To Those of You Alive in the Future
--Dean Young 
who somehow have found a sip of water,
on this day in the past four syndicated
series involving communication with the dead
were televised and in this way we resembled
our own ghosts in a world made brief with flowers.
To you, our agonies and tizzies
must appear quaint as the stiff shoulders
of someone carrying buckets from a well
or the stung beekeeper gathering honey.
Why did we bother hurrying from A to B
when we’d get no further than D, if that?
On Monday, it sleeted in Pennsylvania
while someone’s mother was scoured further
from her own mind. A son-in-law smoked
in the parking lot, exhaling white curses
torn apart by the large invisible indifference.
The general anesthetic wore off
and someone else opened her eyes to the results.
In this way our world was broken and glued.
But why did we bother shooing away the flies?
Did we think we could work our way
inside a diamond if we ground more pigment
into the paper’s tooth, tried to hold fire
on our tongues, sucked at the sugars of each other?
Many the engagement rings in the pawnshop.
Many the empties piled at the curbs.
A couple paused on a bridge to watch
chunks of ice tugged by bickering currents.
One who slept late reached out
for one who wasn’t there. Breads, heavy
and sweet, were pulled from wide infernos
of stone ovens. My name was Dean Young,
I wrote it on a leaf. Sometimes
I could still manage to get lost,
there was no guidance system wired inside me yet.
Laughter might have come from a window
lit far into the night, others were dark
and always silent.


--Leslie Harrison 
That this is the morning in which nothing much 
that the sky is still there and the water dresses 
accordingly that only at night does the water rest 
vanish from sight that the stars are too small too far 
to register there that all our names too are writ 
invisibly on water that abiding requires more hope 
than I can possibly acquire that hope is not a thing 
with feathers that hope is a thing with a fist a thin 
crust sketched over oceans that hope is what despair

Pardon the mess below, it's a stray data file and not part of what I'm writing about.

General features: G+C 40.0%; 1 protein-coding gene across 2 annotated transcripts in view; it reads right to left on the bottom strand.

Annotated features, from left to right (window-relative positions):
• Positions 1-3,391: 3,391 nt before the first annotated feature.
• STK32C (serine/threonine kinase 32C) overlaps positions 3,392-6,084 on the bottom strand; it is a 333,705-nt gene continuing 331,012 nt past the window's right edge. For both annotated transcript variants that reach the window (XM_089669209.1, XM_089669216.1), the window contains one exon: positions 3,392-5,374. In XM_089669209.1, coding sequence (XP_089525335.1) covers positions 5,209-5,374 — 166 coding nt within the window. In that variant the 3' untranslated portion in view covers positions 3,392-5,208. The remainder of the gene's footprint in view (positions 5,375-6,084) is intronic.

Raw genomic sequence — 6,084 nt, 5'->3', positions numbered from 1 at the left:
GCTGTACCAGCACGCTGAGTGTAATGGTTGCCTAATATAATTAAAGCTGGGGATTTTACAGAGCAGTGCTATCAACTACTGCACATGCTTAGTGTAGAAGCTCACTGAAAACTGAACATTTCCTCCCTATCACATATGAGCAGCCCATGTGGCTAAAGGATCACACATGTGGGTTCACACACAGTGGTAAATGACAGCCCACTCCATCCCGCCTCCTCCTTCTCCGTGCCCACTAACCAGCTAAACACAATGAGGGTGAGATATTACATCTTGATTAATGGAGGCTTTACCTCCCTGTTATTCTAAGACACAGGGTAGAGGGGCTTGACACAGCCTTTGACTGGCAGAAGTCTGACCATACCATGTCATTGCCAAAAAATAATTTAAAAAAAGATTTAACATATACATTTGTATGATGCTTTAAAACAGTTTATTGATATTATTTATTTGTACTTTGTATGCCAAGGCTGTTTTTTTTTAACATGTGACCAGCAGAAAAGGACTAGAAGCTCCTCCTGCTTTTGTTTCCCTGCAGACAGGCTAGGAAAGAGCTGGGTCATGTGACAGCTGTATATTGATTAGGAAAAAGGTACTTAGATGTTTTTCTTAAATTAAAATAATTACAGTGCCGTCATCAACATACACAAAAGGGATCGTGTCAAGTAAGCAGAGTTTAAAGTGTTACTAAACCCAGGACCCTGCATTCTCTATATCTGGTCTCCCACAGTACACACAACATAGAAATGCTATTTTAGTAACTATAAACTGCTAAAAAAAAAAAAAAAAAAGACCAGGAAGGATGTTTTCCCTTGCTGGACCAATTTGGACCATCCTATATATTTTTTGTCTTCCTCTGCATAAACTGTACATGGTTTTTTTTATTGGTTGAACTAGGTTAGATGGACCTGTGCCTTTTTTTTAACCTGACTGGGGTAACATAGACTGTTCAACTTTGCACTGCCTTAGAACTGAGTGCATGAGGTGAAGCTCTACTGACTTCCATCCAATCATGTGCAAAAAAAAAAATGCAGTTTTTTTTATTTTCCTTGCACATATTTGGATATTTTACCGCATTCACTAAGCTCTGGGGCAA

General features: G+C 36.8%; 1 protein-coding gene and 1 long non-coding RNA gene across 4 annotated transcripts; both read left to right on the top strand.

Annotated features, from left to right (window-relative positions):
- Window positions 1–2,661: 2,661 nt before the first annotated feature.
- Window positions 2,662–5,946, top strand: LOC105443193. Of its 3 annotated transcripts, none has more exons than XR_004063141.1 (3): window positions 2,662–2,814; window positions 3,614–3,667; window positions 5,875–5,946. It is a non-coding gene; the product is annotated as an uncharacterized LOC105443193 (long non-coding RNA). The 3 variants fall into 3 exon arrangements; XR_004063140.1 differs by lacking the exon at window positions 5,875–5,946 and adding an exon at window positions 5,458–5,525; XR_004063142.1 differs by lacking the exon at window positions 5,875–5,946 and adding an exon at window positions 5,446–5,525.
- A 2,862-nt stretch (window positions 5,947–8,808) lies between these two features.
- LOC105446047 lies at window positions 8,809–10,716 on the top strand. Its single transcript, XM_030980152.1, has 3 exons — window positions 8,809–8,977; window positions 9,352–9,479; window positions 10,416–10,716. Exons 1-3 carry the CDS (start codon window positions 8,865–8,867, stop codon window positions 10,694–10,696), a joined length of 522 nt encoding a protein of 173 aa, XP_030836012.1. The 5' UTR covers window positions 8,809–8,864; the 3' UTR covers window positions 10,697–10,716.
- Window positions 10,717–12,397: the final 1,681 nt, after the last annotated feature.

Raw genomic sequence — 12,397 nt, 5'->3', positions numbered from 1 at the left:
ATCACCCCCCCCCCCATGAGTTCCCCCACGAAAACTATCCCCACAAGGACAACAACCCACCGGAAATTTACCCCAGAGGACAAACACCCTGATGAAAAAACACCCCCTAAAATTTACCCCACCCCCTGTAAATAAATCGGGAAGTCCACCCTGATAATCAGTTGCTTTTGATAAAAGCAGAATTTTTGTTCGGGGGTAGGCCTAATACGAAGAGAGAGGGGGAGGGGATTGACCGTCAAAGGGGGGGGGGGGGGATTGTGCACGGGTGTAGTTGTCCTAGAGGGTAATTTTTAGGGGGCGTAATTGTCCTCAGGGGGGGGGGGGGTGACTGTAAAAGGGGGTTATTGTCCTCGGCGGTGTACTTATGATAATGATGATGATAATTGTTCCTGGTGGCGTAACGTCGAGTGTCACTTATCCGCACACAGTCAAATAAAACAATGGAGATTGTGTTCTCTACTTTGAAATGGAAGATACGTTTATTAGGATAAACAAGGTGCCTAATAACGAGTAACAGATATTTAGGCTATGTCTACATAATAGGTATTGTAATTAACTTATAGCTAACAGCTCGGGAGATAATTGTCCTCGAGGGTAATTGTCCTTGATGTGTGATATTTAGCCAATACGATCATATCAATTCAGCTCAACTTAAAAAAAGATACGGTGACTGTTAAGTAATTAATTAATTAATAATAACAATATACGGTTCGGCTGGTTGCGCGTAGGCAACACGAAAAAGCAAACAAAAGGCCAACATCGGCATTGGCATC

uses for bait come in hope says the water's fine 
that hope is the blood with which you write letter 
that start dear sea dear ocean stop asking so fucking 
much that hope is a telegram delivered by men 
in pairs men in uniform a telegram that says missing 
stop that says once again presumed lost stop


[ Moon Light ; Igor Medvedev ].........


Moonlit Moonlight 
In night invisible wishes
search for tokens fallen
from pocket sewn dreams. 
Slightly such songs stir
with traces that hint
through frozen wonder, 
blind to any bedfast
beyond where outskirt
winds swift away hours.
Dust snow, apparent
shadow, faint occurrence
at a loss for any new 
moment. Just to notice
betwixt variant desires
is glass eyed sentience, 
time laden groundswell
blunted alive while framed
in echoes yielding silence. 


from Approaches to How They Behave
--W. S. Graham 
What does it matter if the words
I choose, in the order I choose them in,
Go out into a silence I know
Nothing about, there to be let
In and entertained and charmed
Out of their master’s orders?  And yet
I would like to see where they go
And how without me they behave. 
Speaking is difficult and one tries
To be exact and yet not to
Exact the prime intention to death.
On the other hand the appearance of things
Must not be made to mean another
Thing.  It is a kind of triumph
To see them and to put them down
As what they are.  The inadequacy
Of the living, animal language drives
Us all to metaphor and an attempt
To organize the spaces we think
We have made occur between the words. 
The bad word and the bad word and
The word which glamours me with some
Quick face it pulls to make me let
It leave me to go across
In roughly your direction, hates
To go out maybe so completely
On another silence not its own. 
Before I know it they are out
Afloat in the head which freezes them.
Then I suppose I take the best
Away and leave the others arranged
Like floating bergs to sink a convoy. 
One word says to its mate O
I do not think we go together
Are we doing any good here
Why do we find ourselves put down?